Travel Ban Update: U.S. State Department Issues New Guidelines Involving Close, Existing Relationships Within U.S.

by Raj Rathour, Esq. and Jennifer Grady, Esq.

trumpOn June 29, 2017, the U.S. State Department began implementing President Trump’s new visa criteria based in Executive Order 13780. The revised criteria bars U.S. entry for 90 days, for citizens without prior connections to the United States from six Muslim-majority countries: Iraq, Syria, Iran, Sudan, Libya, Somalia and Yemen. Stemming from a highly publicized decision by the Supreme Court, the current preliminary injunction has been narrowed to allow only “foreign nationals who have a credible claim of a bona fide relationship with a person or entity in the United States”. Current controversy revolves around the specific language, bona fide relationship,” and the potential for its interpretation of federal courts and officials.

Bona Fide Relationship

auditOn May 25, 2017, United States Court of Appeals for the Fourth Circuit upheld an injunction against enforcement of Executive Order 13780, titled “Protecting the Nation from Foreign Terrorist Entry into the United States”, which was an executive order signed by United States’ President Donald Trump on March 6, 2017.  That order placed limits on travel to the U.S. from certain countries, and by all refugees who do not possess either a visa or valid travel documents. According to its terms, it revoked and replaced the original travel bar Executive Order 13769, which was issued on January 27, 2017. Continue reading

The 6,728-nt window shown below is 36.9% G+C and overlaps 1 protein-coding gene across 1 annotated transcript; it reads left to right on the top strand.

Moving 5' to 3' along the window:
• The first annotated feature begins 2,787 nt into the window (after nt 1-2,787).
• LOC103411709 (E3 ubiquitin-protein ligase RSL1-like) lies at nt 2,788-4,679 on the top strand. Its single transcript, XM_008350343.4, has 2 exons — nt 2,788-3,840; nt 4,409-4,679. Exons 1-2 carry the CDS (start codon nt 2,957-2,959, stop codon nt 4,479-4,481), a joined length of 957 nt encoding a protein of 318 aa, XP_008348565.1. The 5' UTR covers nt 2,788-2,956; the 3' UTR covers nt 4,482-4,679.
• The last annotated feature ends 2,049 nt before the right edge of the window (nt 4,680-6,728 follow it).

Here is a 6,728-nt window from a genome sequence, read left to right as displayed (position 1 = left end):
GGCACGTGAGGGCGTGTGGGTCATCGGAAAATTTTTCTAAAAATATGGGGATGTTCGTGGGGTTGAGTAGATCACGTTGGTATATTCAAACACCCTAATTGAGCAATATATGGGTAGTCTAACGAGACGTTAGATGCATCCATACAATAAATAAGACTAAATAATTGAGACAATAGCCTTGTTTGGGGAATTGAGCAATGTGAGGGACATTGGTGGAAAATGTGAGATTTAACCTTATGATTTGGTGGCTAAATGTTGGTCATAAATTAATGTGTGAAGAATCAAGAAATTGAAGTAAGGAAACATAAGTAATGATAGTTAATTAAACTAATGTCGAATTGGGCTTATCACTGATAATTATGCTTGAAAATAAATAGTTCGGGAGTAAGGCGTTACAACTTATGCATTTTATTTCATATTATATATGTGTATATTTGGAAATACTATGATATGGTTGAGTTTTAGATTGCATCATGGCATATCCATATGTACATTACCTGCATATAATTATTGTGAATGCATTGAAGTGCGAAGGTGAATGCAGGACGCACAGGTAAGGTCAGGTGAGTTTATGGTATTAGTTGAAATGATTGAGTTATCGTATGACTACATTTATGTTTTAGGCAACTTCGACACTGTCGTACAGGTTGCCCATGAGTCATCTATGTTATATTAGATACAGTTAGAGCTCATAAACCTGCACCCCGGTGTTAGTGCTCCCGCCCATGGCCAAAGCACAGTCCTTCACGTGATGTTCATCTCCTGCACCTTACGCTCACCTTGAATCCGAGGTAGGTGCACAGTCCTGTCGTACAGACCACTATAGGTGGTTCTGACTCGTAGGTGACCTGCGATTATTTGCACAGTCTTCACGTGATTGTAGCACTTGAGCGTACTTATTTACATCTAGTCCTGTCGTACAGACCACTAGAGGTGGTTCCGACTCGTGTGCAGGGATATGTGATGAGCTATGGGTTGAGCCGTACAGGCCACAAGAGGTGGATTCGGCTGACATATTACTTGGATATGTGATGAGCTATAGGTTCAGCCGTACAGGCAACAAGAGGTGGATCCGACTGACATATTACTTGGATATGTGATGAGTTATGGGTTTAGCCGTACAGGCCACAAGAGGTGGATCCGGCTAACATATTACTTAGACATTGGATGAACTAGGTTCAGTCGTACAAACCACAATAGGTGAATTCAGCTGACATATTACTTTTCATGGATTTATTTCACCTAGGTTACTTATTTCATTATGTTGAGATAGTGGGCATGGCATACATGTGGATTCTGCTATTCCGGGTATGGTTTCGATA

Trump’s Travel Ban Unanimously Rejected by Ninth Circuit Court of Appeals

trumpOn February 5, 2017, President Trump’s controversial “travel ban” was unanimously rejected by the United States Courts of Appeals for the Ninth Circuit, located in San Francisco, California. This controversial “travel ban” stems from President Trump’s January 27, 2017 Executive Order “Protecting the Nation From Foreign Terrorist Entry Into the United States,” that banned citizens of Iran, Iraq, Libya, Sudan, Somalia, Syria and Yemen from entering the United States for the next 90 days, and suspended the admission of all refugees for 120 days.

The Executive Order ignited protests in many airports around the country as US Customs and Border Protection officials struggled to interpret the new rules, and citizens of the banned countries were prevented from entering the United States.  Just three days later, the plaintiff, the State of Washington (“Plaintiff”) filed suit in the Seattle District Court, to stop the enforcement of the ban. Continue reading